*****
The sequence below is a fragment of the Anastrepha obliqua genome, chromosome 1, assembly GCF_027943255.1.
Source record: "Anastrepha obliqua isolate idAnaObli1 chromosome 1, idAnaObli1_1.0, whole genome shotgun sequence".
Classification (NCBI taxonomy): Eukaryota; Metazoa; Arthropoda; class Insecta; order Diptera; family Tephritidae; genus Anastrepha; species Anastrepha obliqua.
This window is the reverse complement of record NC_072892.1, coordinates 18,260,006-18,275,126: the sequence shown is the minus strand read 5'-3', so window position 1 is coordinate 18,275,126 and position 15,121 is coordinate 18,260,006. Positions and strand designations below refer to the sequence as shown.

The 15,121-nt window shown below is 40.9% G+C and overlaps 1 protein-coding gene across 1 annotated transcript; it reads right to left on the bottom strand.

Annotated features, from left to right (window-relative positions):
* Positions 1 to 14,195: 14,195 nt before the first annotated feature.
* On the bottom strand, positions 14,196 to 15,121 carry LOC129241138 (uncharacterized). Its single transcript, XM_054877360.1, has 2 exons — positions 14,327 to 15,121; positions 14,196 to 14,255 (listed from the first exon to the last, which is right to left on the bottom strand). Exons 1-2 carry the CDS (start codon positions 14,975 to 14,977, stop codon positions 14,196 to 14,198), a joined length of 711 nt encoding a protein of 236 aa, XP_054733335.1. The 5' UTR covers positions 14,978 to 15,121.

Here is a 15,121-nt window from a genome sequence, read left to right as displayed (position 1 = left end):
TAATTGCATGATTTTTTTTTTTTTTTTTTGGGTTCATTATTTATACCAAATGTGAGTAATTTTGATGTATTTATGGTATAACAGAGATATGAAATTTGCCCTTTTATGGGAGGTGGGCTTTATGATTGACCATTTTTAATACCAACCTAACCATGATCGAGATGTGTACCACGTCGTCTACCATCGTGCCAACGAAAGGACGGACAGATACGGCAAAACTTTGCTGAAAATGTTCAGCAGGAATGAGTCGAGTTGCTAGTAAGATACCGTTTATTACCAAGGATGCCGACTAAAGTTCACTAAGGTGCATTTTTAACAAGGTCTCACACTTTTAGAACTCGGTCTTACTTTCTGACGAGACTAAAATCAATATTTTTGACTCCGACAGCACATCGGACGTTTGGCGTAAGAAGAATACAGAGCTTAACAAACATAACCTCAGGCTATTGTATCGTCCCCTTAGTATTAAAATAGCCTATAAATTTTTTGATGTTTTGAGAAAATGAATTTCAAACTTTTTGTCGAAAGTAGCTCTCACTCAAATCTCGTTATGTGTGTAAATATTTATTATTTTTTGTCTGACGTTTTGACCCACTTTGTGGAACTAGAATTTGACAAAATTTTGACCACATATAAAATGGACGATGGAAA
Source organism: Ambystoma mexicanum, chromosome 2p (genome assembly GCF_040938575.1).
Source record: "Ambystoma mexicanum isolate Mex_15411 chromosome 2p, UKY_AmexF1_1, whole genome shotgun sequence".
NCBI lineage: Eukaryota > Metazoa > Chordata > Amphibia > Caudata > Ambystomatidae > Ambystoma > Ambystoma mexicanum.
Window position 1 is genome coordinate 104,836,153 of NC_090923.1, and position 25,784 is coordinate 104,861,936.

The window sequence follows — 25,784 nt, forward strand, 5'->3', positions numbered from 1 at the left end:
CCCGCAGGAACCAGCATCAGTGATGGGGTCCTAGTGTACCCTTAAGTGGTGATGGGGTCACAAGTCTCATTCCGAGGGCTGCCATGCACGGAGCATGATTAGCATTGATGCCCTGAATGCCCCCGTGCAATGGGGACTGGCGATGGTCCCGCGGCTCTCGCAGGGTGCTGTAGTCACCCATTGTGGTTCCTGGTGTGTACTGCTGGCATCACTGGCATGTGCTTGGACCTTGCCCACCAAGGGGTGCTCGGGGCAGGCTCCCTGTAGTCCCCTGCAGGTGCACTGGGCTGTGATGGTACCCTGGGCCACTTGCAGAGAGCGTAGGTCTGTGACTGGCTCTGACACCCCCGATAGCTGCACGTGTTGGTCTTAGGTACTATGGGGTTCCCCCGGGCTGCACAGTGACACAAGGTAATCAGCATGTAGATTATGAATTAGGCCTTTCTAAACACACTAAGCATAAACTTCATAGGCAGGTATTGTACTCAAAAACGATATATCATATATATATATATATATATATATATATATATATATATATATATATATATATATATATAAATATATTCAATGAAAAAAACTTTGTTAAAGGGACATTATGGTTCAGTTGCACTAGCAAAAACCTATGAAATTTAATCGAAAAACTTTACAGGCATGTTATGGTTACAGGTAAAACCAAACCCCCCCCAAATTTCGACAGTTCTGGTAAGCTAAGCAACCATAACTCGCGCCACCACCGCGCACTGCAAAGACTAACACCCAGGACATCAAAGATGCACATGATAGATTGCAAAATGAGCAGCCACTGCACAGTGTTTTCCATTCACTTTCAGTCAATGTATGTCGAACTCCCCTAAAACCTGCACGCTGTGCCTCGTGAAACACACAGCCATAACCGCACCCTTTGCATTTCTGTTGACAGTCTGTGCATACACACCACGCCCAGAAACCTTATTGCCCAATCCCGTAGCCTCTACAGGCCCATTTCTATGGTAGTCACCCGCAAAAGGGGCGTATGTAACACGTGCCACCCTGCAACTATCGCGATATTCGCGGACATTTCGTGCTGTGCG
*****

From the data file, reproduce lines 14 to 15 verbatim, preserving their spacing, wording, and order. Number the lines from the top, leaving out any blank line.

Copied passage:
Window position 1 is genome coordinate 104,836,153 of NC_090923.1, and position 25,784 is coordinate 104,861,936.

The window sequence follows — 25,784 nt, forward strand, 5'->3', positions numbered from 1 at the left end: